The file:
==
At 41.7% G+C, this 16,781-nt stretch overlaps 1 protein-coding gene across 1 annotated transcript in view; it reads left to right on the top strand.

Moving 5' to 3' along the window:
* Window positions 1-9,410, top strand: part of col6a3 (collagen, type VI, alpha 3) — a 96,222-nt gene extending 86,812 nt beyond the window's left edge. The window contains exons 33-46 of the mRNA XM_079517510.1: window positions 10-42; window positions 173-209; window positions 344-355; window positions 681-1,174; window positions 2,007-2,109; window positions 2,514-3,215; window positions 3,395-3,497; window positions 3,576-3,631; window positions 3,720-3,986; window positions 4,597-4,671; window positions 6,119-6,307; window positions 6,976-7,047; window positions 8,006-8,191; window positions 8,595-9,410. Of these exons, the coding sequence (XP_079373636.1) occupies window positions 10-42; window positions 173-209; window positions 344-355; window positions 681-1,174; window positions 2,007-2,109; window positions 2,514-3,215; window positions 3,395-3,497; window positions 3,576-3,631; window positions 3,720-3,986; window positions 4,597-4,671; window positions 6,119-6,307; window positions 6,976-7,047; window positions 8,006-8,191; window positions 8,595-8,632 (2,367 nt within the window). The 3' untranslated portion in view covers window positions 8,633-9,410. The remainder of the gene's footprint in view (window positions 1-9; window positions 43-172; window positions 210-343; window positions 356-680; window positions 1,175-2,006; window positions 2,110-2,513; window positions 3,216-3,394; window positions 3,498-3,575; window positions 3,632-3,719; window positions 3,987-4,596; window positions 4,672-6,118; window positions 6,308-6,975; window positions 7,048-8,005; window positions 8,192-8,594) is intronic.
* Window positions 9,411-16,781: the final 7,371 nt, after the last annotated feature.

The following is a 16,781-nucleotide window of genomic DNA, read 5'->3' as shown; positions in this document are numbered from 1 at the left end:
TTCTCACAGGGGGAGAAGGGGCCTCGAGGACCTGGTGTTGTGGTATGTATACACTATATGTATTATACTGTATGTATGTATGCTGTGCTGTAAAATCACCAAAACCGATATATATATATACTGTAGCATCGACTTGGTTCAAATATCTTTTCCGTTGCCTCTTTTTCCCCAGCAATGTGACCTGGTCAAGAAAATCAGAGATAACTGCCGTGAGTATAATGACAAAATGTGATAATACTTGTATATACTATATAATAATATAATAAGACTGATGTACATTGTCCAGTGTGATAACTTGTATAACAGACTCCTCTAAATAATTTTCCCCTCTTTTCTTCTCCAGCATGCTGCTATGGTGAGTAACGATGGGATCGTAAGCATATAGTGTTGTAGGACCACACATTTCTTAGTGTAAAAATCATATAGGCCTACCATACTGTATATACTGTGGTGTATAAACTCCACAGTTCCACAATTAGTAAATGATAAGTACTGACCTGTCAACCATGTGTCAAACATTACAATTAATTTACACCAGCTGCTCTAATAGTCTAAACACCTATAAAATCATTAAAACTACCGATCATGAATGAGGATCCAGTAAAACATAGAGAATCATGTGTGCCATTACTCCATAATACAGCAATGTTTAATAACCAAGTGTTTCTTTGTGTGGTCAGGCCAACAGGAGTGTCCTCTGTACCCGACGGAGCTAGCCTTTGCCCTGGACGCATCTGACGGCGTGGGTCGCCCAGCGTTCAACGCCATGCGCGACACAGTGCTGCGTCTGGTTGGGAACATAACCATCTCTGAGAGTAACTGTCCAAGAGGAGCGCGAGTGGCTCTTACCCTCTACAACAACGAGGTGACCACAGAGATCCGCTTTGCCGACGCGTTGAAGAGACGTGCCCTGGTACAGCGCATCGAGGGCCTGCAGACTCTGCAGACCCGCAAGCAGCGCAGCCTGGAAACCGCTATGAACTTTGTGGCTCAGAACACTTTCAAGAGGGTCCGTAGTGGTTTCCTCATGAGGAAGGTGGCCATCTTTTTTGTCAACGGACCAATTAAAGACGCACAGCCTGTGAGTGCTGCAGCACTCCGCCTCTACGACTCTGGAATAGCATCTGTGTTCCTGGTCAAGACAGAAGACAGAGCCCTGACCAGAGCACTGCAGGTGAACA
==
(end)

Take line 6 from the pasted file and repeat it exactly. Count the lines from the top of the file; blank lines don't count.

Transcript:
TTCTCACAGGGGGAGAAGGGGCCTCGAGGACCTGGTGTTGTGGTATGTATACACTATATGTATTATACTGTATGTATGTATGCTGTGCTGTAAAATCACCAAAACCGATATATATATATACTGTAGCATCGACTTGGTTCAAATATCTTTTCCGTTGCCTCTTTTTCCCCAGCAATGTGACCTGGTCAAGAAAATCAGAGATAACTGCCGTGAGTATAATGACAAAATGTGATAATACTTGTATATACTATATAATAATATAATAAGACTGATGTACATTGTCCAGTGTGATAACTTGTATAACAGACTCCTCTAAATAATTTTCCCCTCTTTTCTTCTCCAGCATGCTGCTATGGTGAGTAACGATGGGATCGTAAGCATATAGTGTTGTAGGACCACACATTTCTTAGTGTAAAAATCATATAGGCCTACCATACTGTATATACTGTGGTGTATAAACTCCACAGTTCCACAATTAGTAAATGATAAGTACTGACCTGTCAACCATGTGTCAAACATTACAATTAATTTACACCAGCTGCTCTAATAGTCTAAACACCTATAAAATCATTAAAACTACCGATCATGAATGAGGATCCAGTAAAACATAGAGAATCATGTGTGCCATTACTCCATAATACAGCAATGTTTAATAACCAAGTGTTTCTTTGTGTGGTCAGGCCAACAGGAGTGTCCTCTGTACCCGACGGAGCTAGCCTTTGCCCTGGACGCATCTGACGGCGTGGGTCGCCCAGCGTTCAACGCCATGCGCGACACAGTGCTGCGTCTGGTTGGGAACATAACCATCTCTGAGAGTAACTGTCCAAGAGGAGCGCGAGTGGCTCTTACCCTCTACAACAACGAGGTGACCACAGAGATCCGCTTTGCCGACGCGTTGAAGAGACGTGCCCTGGTACAGCGCATCGAGGGCCTGCAGACTCTGCAGACCCGCAAGCAGCGCAGCCTGGAAACCGCTATGAACTTTGTGGCTCAGAACACTTTCAAGAGGGTCCGTAGTGGTTTCCTCATGAGGAAGGTGGCCATCTTTTTTGTCAACGGACCAATTAAAGACGCACAGCCTGTGAGTGCTGCAGCACTCCGCCTCTACGACTCTGGAATAGCATCTGTGTTCCTGGTCAAGACAGAAGACAGAGCCCTGACCAGAGCACTGCAGGTGAACA